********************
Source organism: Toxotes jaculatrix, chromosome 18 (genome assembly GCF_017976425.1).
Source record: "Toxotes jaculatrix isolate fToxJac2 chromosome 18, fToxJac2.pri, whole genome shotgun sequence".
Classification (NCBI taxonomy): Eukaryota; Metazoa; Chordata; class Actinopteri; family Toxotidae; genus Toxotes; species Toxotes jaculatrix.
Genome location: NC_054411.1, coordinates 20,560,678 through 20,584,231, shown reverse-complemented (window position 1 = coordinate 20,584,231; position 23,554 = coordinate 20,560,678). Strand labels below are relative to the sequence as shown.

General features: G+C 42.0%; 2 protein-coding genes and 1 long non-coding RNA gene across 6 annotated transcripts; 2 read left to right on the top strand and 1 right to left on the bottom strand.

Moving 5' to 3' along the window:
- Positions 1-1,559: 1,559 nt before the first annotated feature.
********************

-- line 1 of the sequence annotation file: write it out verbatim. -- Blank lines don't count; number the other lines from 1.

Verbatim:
Source organism: Toxotes jaculatrix, chromosome 18 (genome assembly GCF_017976425.1).